Data Analyst, Writer

Medina vs. John John. According to the numbers. Photo: WSL/Damien Poullenot

The Inertia

2017 has proven to be an epic season for the World Surf League. Miracle ComebacksPerfect 10’s and the championship open until the very last event, where John John Florence claimed his second world title. I’m not going to review the year; there are enough videos and articles out there. I did, however collect and analyze all waves from the 11 events this last year: the data behind a great season!

This season saw a total of 7,326 waves ridden. Surfed in 558 heats, by a total of 55 athletes (including wildcards). The basis for this analysis is every wave that is available on the event pages of the WSL Men’s CT. All waves from all heats count, not only the two scores that are used to decide who advances to the next round.

Differences between surfers

The first thing I wanted to know is how many waves each athlete caught on the CTThis would be a sort of productivity gauge. To add context I wanted to be able to label the waves into categories indicating the quality:


That’s why I classified each wave as low, medium or excellent:

  • Low: waves scoring lower than a five.
  • Medium: waves scoring in the five to eight range.
  • Excellent: waves scoring higher than an eight.

I now have a way to measure quantity (amount of waves) and quality (classification). I created the following graph to visualize the results. It shows the quality and quantity of the fifteen most productive athletes on the tour:

Wave classification by surfer.

Gabriel Medina has been the most productive/aggressive athlete when it comes to wave count.

Difference between surfers in amount of waves they caught during the season

Some athletes surf more heats than others, which influences the difference in wave count. However, the complete top four (John John, Gabriel, Justin, Jordy) surfed between 48-50 heats. Gabriel even surfed the least heats from the top four (48). What’s most impressive to me is that almost one out of every four waves that John John Florence surfed resulted in an eighth or higher. There’s no other logical conclusion other than that this Hawaiian has a sixth sense when it comes to wave selection.


John John Florence vs. Gabriel Medina

The difference in surf styles – mainly between John John Florence and Gabriel Medina – sparked my interest so I figured to focus on this a bit more.  To account for the difference in heats, we can look at the different scores another way, by looking at the distribution of the scores. I plotted all the scores for each athlete in box plots. One box plot represents all scores from a surfer divided in four equal sized groups. (Read more about box plots here.)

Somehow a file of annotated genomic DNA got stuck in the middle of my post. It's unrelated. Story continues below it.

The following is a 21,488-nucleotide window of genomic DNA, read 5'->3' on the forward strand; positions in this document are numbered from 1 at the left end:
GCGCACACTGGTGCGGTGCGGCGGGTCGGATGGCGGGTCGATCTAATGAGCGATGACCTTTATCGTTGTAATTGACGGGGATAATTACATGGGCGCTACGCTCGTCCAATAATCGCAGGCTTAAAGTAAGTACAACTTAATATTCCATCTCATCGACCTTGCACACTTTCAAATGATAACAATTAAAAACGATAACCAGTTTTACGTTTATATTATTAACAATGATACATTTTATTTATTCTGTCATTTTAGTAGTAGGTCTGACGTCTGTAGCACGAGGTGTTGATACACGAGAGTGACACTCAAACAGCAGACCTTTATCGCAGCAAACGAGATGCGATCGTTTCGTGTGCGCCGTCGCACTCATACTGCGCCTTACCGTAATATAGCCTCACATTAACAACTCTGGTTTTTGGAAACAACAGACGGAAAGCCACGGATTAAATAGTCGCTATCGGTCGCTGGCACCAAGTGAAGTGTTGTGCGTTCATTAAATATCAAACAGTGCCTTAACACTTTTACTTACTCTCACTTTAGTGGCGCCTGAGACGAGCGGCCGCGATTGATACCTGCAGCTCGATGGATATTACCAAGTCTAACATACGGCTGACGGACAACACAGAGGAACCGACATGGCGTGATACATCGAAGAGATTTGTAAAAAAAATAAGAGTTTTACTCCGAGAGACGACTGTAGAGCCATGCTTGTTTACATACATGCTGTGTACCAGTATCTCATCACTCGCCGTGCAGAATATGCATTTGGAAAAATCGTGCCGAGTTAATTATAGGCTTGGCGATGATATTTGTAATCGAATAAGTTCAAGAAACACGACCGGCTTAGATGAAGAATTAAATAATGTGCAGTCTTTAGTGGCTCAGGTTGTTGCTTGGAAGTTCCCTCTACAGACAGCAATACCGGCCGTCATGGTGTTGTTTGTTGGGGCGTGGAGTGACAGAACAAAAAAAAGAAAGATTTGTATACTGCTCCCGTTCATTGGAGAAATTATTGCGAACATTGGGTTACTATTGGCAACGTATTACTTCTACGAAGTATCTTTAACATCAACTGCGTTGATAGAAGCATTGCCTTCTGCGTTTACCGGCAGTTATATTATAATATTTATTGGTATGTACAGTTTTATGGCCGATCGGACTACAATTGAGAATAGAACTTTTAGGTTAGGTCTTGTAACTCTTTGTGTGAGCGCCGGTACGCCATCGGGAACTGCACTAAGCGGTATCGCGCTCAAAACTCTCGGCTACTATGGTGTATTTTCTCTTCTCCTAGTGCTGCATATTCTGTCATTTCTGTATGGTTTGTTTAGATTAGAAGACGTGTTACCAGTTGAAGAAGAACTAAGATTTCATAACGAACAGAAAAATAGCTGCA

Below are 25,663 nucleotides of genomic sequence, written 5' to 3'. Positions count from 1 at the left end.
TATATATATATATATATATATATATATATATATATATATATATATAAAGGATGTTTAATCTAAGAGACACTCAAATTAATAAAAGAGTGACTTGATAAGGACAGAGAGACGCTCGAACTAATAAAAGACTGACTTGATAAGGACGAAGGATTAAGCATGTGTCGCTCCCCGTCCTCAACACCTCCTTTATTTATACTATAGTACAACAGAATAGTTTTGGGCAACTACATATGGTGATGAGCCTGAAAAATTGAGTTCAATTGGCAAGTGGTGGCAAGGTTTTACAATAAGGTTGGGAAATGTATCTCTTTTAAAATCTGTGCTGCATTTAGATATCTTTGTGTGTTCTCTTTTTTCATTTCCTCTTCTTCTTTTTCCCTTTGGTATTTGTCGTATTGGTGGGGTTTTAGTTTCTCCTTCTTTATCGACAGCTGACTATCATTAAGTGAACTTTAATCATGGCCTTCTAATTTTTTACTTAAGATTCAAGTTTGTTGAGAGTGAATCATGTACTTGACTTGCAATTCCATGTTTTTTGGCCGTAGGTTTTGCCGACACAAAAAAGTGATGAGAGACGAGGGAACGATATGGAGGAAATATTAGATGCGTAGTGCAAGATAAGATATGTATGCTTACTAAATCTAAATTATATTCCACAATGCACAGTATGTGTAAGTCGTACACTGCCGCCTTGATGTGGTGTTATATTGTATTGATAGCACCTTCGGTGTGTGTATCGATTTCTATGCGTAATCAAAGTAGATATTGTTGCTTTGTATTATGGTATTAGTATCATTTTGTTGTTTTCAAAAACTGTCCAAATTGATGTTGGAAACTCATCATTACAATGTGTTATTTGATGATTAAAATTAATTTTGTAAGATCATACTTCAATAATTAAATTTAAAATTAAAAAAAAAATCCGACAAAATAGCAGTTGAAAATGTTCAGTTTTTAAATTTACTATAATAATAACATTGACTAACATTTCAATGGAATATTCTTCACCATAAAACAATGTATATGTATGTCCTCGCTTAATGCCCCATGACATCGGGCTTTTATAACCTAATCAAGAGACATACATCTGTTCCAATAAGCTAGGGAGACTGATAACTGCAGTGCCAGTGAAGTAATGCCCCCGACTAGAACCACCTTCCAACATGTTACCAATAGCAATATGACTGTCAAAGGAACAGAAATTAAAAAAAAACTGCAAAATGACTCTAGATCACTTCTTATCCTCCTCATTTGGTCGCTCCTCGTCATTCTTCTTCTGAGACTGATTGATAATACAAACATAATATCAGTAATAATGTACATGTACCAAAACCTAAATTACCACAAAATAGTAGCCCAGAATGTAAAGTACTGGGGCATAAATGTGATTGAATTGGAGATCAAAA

The difference in surfing styles is noticeable again:

  • 50% of John John’s waves score above 5.3 points
  • 50% of Gabriel’s waves score above 2.6 points

Although it does not tell us anything about who the better athlete is (in the end all you need is your two best waves to beat your opponent’s). But it does show us different surfing styles by the arguably two best surfers on tour.

To see how their scores are distributed over the 10-point scale, I’ve grouped all the individual scores into bins: all waves between 0 and 1, 1 and 2 etc…. By calculating the percentage of each bin, we can see a more detailed distribution of the two surfers and their waves.

A lot of these low scoring waves are likely to be the ones they try & bail. Or they are failed attempts at ‘all or nothing’ scores.


What does all this mean? We can see that the two world champions have distinct approaches when it comes to wave selection. Aggressive vs. Calculated?  Perhaps Medina makes a quicker decision to quit on a wave, whereas Florence keeps trucking, resulting in fewer scores in the low range?

Let me know what you think; I hope this analysis spurs some insights from your side and hopefully some new questions to analyze!


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